YouthBeat in TIME!

Posted by Amy Henry on Wed, Aug 22, 2012 @ 10:33 AM

This week’s print edition of Time magazine (August 27) was dedicated to the way wireless is changing our world, and a few YouthBeat stats were cited regarding the age of real/ideal ownership of cell phones. Bonnie Rochman wrote, “A YouthBeat survey from the first six months of 2012 found that 13% of children ages 6 to 10 already own one. But 12 is the most common age for first-phonedom; that's when 18% of kids get theirs.” Read more here.

YouthBeat in TIME!While the number of 6-10 year olds who own cell phones has stabilized in the past few years, and fewer might own then we might think (0% of 6 year olds and 4% of 7 year olds, meaning that most of that 6-10 year old ownership is driven by older kids). But over the past few years, the cell phones kids own have become increasingly complex. As of June 2012, a full 35% of kids 6-10 years old with cell phones were able to access apps (but 46% of kids with phones say they use an app on a typical day). 46% have web access on their phones (although 55% of those kids have a rule in their house that they can’t use their cell phone to go online).

In addition to the factors that parents previously considered when getting their young child a cell phone, they now have to grapple with a host of other capabilities that are increasingly coming standard with a cell. Sure there are other options, but many kid cell phones are of the hand-me-down variety. Suddenly, the decision isn’t only dictated by whether a child can handle the responsibility of handling a breakable device, or of making calls to appropriate people, but instead they have to wrestle with the responsibility of giving kids unfettered access to the Internet, to apps (with varied content, at varied costs) and to email. Yet 47% of parents of kids say that they keep in touch with their children via cell phone when they’re not with them. 33% say they text! (In case you’re wondering, 64% of kids with phones have unlimited texting plans). So we expect that kids will continue to keep cell phones by their side, and parents will continue to struggle with the many, many factors that contribute to the decision to buy one for them. 

Tags: youth research, texting, digital drugs, Youth, culture, youth media

Parents and Teens Told "DON’T TXT & DRIVE”

Posted by Amy Henry on Thu, Jul 14, 2011 @ 10:32 AM

BMW recently launched a provocative campaign targeted to adults, which uses children as the reason to finally change their ways when it comes to texting while driving . While the brand was lauded by public health and transportation safety organizations for its efforts, receiving even more attention by these groups was its much smaller initiative, a “DON’T TXT & DRIVE” message/video being shown at more than 100 teen driving schools conducted across the U.S. this year.Teen Texting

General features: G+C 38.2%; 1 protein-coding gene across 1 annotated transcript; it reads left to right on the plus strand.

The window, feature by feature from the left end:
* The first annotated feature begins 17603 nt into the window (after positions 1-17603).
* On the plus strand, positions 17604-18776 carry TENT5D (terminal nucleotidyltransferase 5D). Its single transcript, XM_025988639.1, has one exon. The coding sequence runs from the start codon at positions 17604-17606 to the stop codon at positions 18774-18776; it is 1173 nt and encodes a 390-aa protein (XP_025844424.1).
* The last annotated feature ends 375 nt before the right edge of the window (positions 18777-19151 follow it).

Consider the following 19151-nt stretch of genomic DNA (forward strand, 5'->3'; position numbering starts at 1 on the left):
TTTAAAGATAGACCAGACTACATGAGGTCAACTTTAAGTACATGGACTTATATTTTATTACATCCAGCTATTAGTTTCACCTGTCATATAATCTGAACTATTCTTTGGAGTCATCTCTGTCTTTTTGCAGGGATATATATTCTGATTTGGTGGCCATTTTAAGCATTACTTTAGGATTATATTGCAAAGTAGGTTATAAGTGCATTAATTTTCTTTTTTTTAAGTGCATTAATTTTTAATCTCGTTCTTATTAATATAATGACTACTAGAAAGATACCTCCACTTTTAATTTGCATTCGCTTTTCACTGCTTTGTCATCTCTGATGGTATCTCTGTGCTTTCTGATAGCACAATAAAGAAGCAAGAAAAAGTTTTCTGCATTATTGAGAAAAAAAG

As much as most experts agree that all drivers could use a friendly (albeit not so subtle) reminder of the risks of texting while driving, few would argue that teens pose the greatest risk to themselves and others while on the road.

According to the Department of Transportation, teenagers are already at a greater risk and are more likely to suffer severe injury when using a handheld device while driving. Their research shows that one in five drivers admits to texting while driving; however, when the question is posed to 16- to 19-year-olds, the percentage leaps to 70%.

Is it just that teens don’t know any better? Maybe…We know that the prefrontal cortex, known among scientists as the “area of sober second thought,” is under-developed in teens, causing the average teenager to assess and respond to risk differently than (not as well as) the average adult. But most research on teens and texting while driving has shown that teens are aware of the risks.  In a 2009 study out of the University of Kansas, investigators found that even though people believe that talking on a cellular phone while driving is dangerous, they will tend to initiate a cellular conversation if they believe that the call is important. When it comes to texting while driving, it seems that getting teens to stop isn’t about telling them something they don’t know. So what’s the solution?

Some studies have suggested that parents’ actions say more than their words when it comes to texting while driving. Research from the Insurance Institute for Highway Safety found that teens whose parents had three or more crashes on their records were 22 percent more likely to crash at least once, compared with teens whose parents had no crashes. Likewise, the research found that children whose parents had three or more violations on their records were 38 percent more likely to have a violation on their own records, compared with teens whose parents had none. Many teens assert that parents warn them about texting when taking the wheel, even while they dial and drive themselves.

Technological developments are under way that would literally shut a phone down if it's used in a moving vehicle. But these types of controls, if they follow trends from other technology sectors, are likely to be adopted by only a few. And determined drivers might find ways around these blocks that circumvent parents’ good intentions.

Peer pressure might be the most powerful influence on changing their behavior for the better. S.A.D.D. proved more effective than M.A.D.D. in changing teens’ attitudes towards drinking and driving. But even more important, teens who refuse to drink and drive often site social desirability as one of the key reasons why they resist. Ironically, the “everyone does it” statistics that make teen texting seem like a universal bad habit might do less to deter behavior change than we think. In fact, a new conversation – one started by teens themselves – is likely the only kind of communication that will truly turn the tide in this next public health crisis.

Tags: texting, parents, Teens